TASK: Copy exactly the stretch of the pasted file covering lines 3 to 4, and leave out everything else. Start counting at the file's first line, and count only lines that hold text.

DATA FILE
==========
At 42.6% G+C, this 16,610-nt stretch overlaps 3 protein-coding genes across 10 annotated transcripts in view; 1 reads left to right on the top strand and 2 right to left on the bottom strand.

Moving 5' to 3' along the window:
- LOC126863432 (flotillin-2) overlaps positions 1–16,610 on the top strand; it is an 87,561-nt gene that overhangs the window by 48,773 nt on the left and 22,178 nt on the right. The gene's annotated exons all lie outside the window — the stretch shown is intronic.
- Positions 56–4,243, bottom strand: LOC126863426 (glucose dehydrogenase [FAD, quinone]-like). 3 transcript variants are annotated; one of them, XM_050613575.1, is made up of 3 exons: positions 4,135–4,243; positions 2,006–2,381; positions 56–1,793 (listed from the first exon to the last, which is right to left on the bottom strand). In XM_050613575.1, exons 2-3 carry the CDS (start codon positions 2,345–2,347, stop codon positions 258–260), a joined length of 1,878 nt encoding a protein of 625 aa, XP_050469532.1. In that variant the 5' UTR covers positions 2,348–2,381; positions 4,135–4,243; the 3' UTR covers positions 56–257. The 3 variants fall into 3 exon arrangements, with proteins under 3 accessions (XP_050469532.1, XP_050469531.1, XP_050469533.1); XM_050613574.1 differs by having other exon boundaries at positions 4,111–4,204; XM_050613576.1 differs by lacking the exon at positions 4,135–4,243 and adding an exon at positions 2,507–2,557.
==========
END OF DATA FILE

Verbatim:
- LOC126863432 (flotillin-2) overlaps positions 1–16,610 on the top strand; it is an 87,561-nt gene that overhangs the window by 48,773 nt on the left and 22,178 nt on the right. The gene's annotated exons all lie outside the window — the stretch shown is intronic.
- Positions 56–4,243, bottom strand: LOC126863426 (glucose dehydrogenase [FAD, quinone]-like). 3 transcript variants are annotated; one of them, XM_050613575.1, is made up of 3 exons: positions 4,135–4,243; positions 2,006–2,381; positions 56–1,793 (listed from the first exon to the last, which is right to left on the bottom strand). In XM_050613575.1, exons 2-3 carry the CDS (start codon positions 2,345–2,347, stop codon positions 258–260), a joined length of 1,878 nt encoding a protein of 625 aa, XP_050469532.1. In that variant the 5' UTR covers positions 2,348–2,381; positions 4,135–4,243; the 3' UTR covers positions 56–257. The 3 variants fall into 3 exon arrangements, with proteins under 3 accessions (XP_050469532.1, XP_050469531.1, XP_050469533.1); XM_050613574.1 differs by having other exon boundaries at positions 4,111–4,204; XM_050613576.1 differs by lacking the exon at positions 4,135–4,243 and adding an exon at positions 2,507–2,557.